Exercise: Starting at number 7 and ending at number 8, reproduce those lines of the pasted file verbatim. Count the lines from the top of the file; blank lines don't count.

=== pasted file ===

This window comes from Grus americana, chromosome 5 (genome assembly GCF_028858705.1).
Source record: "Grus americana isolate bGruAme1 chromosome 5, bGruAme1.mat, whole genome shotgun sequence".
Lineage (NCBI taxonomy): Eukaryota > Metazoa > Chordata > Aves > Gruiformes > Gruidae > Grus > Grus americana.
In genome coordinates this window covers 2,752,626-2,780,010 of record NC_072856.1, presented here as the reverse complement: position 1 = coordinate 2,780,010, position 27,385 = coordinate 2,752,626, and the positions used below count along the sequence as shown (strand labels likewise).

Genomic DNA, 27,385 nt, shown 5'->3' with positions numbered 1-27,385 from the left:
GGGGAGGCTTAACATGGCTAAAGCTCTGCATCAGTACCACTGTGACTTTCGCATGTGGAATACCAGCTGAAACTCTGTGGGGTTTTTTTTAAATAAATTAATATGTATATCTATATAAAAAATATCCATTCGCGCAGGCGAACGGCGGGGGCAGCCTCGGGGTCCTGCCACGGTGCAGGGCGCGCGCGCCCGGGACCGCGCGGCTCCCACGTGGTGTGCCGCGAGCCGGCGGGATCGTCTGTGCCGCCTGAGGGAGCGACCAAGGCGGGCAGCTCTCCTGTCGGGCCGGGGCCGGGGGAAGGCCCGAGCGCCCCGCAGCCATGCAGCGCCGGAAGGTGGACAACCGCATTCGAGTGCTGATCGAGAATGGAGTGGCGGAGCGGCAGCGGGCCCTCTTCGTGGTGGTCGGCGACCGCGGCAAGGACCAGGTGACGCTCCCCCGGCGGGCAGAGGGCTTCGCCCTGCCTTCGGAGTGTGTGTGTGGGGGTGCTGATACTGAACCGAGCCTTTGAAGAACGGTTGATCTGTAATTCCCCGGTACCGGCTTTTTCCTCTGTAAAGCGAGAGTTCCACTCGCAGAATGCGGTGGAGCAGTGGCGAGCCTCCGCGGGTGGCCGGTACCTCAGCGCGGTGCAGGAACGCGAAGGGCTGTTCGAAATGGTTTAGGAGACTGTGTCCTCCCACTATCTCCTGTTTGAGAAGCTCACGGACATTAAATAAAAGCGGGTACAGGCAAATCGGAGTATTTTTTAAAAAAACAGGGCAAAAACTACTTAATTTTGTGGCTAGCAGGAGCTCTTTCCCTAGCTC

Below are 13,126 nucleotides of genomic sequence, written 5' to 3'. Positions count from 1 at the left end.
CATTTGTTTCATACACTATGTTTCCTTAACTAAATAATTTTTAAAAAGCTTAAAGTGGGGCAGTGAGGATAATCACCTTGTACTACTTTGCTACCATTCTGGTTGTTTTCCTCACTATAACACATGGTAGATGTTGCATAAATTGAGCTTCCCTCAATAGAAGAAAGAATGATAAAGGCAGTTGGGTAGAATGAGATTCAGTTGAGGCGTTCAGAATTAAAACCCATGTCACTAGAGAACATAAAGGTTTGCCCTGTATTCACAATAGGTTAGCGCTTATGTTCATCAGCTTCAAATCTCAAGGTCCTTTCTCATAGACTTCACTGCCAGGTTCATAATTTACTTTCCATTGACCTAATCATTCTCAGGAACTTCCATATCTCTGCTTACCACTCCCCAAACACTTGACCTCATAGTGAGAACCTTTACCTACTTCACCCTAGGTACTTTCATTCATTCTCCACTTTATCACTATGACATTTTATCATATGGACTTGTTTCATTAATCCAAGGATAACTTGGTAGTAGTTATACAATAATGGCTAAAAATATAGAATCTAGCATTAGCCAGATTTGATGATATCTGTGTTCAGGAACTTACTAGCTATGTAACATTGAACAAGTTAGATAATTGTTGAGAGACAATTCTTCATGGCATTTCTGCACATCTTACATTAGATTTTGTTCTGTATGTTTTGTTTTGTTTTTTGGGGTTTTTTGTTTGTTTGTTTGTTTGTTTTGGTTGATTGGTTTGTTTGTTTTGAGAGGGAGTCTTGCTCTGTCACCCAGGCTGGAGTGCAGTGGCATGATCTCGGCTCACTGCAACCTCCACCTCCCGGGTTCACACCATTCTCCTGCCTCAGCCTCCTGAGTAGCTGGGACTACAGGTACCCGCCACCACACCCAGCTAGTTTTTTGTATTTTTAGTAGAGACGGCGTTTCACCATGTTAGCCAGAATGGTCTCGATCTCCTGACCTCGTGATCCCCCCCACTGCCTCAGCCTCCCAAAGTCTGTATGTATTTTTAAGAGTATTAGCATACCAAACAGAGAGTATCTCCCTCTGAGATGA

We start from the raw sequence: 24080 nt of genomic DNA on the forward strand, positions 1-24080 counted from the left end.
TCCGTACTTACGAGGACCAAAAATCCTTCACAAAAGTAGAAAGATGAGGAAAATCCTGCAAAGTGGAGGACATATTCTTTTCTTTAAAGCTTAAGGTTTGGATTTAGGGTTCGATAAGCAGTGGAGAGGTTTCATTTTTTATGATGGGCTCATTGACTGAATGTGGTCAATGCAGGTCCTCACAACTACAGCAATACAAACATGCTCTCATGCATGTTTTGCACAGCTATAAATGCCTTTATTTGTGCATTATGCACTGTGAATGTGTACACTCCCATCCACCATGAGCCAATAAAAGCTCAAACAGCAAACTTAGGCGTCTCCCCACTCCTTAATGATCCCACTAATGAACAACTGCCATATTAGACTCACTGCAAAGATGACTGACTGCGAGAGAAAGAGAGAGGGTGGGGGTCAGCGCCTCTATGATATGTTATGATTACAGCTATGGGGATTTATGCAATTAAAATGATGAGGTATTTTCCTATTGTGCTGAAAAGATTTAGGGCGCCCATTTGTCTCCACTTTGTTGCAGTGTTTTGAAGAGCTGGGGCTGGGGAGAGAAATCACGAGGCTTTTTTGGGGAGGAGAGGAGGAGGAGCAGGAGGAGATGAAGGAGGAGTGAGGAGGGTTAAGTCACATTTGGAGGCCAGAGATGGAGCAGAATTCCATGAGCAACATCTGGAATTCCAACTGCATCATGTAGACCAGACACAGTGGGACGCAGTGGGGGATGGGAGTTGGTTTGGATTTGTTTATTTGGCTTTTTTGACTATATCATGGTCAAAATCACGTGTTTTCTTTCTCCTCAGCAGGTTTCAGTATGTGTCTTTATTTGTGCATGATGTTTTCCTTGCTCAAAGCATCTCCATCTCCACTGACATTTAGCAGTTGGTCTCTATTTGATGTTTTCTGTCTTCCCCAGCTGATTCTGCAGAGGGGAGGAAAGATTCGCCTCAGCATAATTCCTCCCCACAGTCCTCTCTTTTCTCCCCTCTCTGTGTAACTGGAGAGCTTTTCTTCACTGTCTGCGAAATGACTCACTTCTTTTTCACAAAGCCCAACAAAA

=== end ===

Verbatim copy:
Below are 13,126 nucleotides of genomic sequence, written 5' to 3'. Positions count from 1 at the left end.
CATTTGTTTCATACACTATGTTTCCTTAACTAAATAATTTTTAAAAAGCTTAAAGTGGGGCAGTGAGGATAATCACCTTGTACTACTTTGCTACCATTCTGGTTGTTTTCCTCACTATAACACATGGTAGATGTTGCATAAATTGAGCTTCCCTCAATAGAAGAAAGAATGATAAAGGCAGTTGGGTAGAATGAGATTCAGTTGAGGCGTTCAGAATTAAAACCCATGTCACTAGAGAACATAAAGGTTTGCCCTGTATTCACAATAGGTTAGCGCTTATGTTCATCAGCTTCAAATCTCAAGGTCCTTTCTCATAGACTTCACTGCCAGGTTCATAATTTACTTTCCATTGACCTAATCATTCTCAGGAACTTCCATATCTCTGCTTACCACTCCCCAAACACTTGACCTCATAGTGAGAACCTTTACCTACTTCACCCTAGGTACTTTCATTCATTCTCCACTTTATCACTATGACATTTTATCATATGGACTTGTTTCATTAATCCAAGGATAACTTGGTAGTAGTTATACAATAATGGCTAAAAATATAGAATCTAGCATTAGCCAGATTTGATGATATCTGTGTTCAGGAACTTACTAGCTATGTAACATTGAACAAGTTAGATAATTGTTGAGAGACAATTCTTCATGGCATTTCTGCACATCTTACATTAGATTTTGTTCTGTATGTTTTGTTTTGTTTTTTGGGGTTTTTTGTTTGTTTGTTTGTTTGTTTTGGTTGATTGGTTTGTTTGTTTTGAGAGGGAGTCTTGCTCTGTCACCCAGGCTGGAGTGCAGTGGCATGATCTCGGCTCACTGCAACCTCCACCTCCCGGGTTCACACCATTCTCCTGCCTCAGCCTCCTGAGTAGCTGGGACTACAGGTACCCGCCACCACACCCAGCTAGTTTTTTGTATTTTTAGTAGAGACGGCGTTTCACCATGTTAGCCAGAATGGTCTCGATCTCCTGACCTCGTGATCCCCCCCACTGCCTCAGCCTCCCAAAGTCTGTATGTATTTTTAAGAGTATTAGCATACCAAACAGAGAGTATCTCCCTCTGAGATGA